It is a well-known fact that we can make our plans, but reality often turns those plans on their heads. Surviving is a delicate dance between making decisions and rolling with the punches.
When it comes to raising a family, that is multiplied by ten. You have little human beings messing with your most carefully laid out plans on top of everything else.
Those surprises aren’t always comforting, either. Take the case of Melanie Kretschmer.
Melanie and Joe were expecting their third child. The baby girl — dubbed Naomi — had been fine, and there hadn’t been any red flags for Melanie.
She’d been here before — she knew what to expect from pregnancy and childrearing, and if everything had gone normally, she would have been perfectly prepared to welcome her daughter to the world.
She had some concerns, as all mothers do. Her particular concern at 36 weeks pregnant revolved around the fact that her baby didn’t seem to be moving as much as she thought she should.
“It was a mother’s instinct,” she said, “and I couldn’t shake the feeling something wasn’t right.” She was worried. She hadn’t felt her baby kick for 24 hours, and the worry started to eat at her.
Despite the doctors assuring her that she was fine initially, a visit to a medical center revealed a more sinister diagnosis.
While they didn’t say exactly what was the matter with her unborn child, they told her that her child was not doing well, and that they needed to intervene immediately.
Melanie said, “They just told me she needed to be born and born urgently.” Not what an expecting mother wants to hear.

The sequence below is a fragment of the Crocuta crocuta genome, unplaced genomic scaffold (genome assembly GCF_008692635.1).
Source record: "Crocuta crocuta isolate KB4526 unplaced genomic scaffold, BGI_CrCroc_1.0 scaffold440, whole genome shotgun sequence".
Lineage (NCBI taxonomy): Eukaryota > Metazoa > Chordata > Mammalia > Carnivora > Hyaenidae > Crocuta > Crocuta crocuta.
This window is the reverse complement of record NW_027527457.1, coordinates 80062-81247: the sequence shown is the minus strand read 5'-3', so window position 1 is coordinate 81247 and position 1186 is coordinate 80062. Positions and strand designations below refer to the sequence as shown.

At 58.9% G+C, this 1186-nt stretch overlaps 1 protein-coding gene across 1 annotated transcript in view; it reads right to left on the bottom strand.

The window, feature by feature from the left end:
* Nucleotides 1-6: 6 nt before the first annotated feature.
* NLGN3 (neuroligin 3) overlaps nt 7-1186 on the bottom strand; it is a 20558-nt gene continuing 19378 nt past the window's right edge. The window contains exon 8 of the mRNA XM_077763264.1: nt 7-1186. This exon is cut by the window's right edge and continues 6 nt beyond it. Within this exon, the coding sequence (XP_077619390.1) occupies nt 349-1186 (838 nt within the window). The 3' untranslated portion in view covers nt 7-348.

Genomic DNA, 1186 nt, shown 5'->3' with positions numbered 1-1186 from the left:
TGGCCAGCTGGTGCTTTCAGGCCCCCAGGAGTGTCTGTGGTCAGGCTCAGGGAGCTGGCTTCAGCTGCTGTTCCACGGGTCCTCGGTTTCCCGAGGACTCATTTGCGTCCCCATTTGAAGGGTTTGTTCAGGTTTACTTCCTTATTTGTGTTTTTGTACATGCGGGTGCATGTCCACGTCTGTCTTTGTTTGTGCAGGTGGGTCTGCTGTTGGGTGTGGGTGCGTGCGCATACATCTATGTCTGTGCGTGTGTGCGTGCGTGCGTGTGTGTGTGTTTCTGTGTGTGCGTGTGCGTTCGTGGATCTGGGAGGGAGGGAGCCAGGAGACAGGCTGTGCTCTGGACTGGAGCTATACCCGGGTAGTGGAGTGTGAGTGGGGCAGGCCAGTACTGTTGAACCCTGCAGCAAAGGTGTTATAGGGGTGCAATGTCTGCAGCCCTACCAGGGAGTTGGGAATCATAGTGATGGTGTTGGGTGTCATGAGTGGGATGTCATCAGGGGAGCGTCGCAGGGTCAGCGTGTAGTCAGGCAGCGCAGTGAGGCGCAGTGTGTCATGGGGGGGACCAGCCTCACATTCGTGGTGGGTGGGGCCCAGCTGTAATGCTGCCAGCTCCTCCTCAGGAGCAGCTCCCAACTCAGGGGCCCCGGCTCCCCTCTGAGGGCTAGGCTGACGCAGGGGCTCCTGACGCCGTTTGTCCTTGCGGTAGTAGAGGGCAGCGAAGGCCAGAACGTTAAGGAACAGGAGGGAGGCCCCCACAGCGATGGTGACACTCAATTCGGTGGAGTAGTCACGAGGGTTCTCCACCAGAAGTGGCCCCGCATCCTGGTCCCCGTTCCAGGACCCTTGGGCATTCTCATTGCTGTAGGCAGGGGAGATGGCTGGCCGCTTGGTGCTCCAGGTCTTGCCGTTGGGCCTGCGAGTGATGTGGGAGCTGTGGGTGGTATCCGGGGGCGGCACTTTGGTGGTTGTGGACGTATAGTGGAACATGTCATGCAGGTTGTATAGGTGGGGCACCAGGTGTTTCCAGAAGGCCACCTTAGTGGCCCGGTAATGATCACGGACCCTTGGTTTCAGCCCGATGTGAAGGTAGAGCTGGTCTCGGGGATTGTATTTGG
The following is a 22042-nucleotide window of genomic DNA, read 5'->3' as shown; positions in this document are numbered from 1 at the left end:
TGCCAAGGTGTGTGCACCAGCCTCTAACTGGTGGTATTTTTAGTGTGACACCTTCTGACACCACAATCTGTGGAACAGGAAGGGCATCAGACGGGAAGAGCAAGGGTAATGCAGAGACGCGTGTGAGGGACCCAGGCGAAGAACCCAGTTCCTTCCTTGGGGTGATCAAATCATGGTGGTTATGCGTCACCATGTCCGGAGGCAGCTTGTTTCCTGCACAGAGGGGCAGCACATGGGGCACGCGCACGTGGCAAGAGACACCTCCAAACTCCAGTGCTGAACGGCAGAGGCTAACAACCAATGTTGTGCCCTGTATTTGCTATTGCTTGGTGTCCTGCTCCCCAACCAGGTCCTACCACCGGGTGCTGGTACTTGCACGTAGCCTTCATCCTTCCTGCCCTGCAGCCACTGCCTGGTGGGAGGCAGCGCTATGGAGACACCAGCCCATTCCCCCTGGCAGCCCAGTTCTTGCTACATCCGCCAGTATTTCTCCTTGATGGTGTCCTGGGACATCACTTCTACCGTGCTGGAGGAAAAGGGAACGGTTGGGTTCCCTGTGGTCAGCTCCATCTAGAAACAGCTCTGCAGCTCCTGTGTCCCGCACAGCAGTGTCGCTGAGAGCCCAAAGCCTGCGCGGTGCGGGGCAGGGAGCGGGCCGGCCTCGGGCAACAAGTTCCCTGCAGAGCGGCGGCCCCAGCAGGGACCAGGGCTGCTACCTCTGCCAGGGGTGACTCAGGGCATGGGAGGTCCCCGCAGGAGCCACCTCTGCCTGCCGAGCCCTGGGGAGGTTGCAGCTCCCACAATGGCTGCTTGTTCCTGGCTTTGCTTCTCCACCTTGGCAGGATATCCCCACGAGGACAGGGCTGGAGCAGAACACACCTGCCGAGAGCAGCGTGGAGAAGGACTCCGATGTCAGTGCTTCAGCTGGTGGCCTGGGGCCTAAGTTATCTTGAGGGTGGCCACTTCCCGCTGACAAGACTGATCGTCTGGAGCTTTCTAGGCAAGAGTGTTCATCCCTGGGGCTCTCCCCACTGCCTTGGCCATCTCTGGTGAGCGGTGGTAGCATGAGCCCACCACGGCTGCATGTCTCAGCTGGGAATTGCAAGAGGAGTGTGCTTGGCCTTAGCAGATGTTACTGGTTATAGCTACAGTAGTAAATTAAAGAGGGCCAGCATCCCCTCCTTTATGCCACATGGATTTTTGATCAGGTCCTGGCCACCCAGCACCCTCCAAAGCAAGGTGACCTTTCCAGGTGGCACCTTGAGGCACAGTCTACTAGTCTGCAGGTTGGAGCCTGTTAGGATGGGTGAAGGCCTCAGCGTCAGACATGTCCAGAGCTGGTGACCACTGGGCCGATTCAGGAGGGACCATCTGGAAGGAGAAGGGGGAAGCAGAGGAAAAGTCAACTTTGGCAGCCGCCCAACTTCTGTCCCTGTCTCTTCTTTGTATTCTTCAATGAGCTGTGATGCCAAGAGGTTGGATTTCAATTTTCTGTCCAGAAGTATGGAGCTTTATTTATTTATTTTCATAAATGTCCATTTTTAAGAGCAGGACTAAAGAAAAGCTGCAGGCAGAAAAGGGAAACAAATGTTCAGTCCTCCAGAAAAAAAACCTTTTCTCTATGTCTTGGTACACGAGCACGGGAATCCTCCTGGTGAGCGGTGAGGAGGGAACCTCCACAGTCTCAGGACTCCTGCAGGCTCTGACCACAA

But she’d been right to be worried: it turned out that her daughter had suffered a stroke.
Even though the doctors worked quickly, baby Naomi was still having seizures even as she was delivered through c-section. The parents were terrified. They waited helplessly by as medical staff worked to revive their infant daughter.
But Naomi pulled through. Because of the complications, she has epilepsy and cerebral palsy. At first, her parents wondered what kind of life she could possibly lead, but she continues to astound them at every turn.
She has already made progress that the doctors doubted would take place. She can speak and move, and there has been evidence that she has been able to begin using the damaged side of her brain.
Her seizures have lessened, though she still experiences them occasionally. This family has a new way of dealing with it all and their miracle child: one day at a time.
“We’re learning to live life day by day,” Melanie related. And really, what more can we do than that anyway?
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